The dynamic between the two teams created an interesting image as Newcastle sat tight in a 5-4-1 and City created a circle around their formation in what can most accurately be described as a 4-1-5. Pep Guardiola had his team vacate any space in between the levels of Newcastle’s defense where there was not much room to operate. This mitigated the effect that Newcastle’s central midfielders, Jonjo Shelvey and Mohamed Diamé, could have on the game defensively.
Then, with a robust front line and several skilled players sitting deep (Fernandinho, Otamendi, De Bruyne or Gundogan), City attacked by sending in diagonal balls over the top. With five different attacking options to make runs towards goal, it was hard for Newcastle to maintain their discipline as the frontline was free to interchange. The deep lying playmakers for City had a lot of time and space to pick out a pass with Rafa Benítez’s team staying compact and not applying any pressure.
This tactic was effective for two reasons: 1 - It was a viable way to create chances. The only goal of the game came off a play like this with De Bruyne playing a ball over the top to Sterling, who expertly placed it past Newcastle keeper Rob Elliot. City could have easily had more goals from this buildup but some sloppy finishing squashed any chances. 2 - This strategy dared Newcastle to step out of their shape and put pressure on the ball, opening up one-two passes for City to work through the defense, their preferred method of attack.
Pep Guardiola always encourages his team to play their game and continue to push forward for more goals regardless of the score, but he did make some changes to make sure City saw the game out as the scoring chances dried up late in the game. He switched back to his traditional 4-3-3, bringing on Leroy Sané and Eliaquim Mangala in order to move all of his players back into their natural positions.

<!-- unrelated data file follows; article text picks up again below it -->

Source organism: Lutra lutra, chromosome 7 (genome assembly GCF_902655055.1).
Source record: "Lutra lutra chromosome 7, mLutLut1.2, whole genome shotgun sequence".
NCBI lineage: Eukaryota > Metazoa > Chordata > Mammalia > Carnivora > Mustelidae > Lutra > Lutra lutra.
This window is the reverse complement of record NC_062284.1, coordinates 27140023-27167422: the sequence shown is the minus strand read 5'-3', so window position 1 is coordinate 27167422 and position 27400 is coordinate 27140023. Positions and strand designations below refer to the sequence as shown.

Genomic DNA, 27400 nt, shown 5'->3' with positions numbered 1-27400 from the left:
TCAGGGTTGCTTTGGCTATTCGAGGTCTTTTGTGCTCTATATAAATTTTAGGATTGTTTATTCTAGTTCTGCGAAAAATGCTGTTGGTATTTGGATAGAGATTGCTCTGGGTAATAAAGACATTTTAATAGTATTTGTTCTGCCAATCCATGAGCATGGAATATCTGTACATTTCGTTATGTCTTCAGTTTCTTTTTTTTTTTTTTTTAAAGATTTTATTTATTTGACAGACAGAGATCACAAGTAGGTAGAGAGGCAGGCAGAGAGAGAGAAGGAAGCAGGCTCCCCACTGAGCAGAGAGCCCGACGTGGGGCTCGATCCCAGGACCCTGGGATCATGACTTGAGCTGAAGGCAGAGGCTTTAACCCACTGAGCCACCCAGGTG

This game was interesting because both teams had to execute to perfection in order to achieve their goals for the game. Newcastle needed to be on point defensively to keep a clean sheet and they were unable to do so, with one slip-up costing them. For City, they needed to be accurate and on time with their passing and finishing to break down a team with no ambition other than to keep them out of the goal. Fortunately for Manchester City, a game frustrated by unusually poor finishing only required one goal to get the three points, and that is ultimately all that matters.
These games aren’t always beautiful to watch, but make no mistake, City are not required to beat every team they play by three goals. Sometimes I get the sense from TV pundits that games like this are disappointing and exhibit a vulnerability in City. This could not be any further from the truth as Pep’s team no longer needs to prove anything to anyone. Any game that ends in 3 points is a good game because it maintains their lead in the table and gets City one step closer to the title.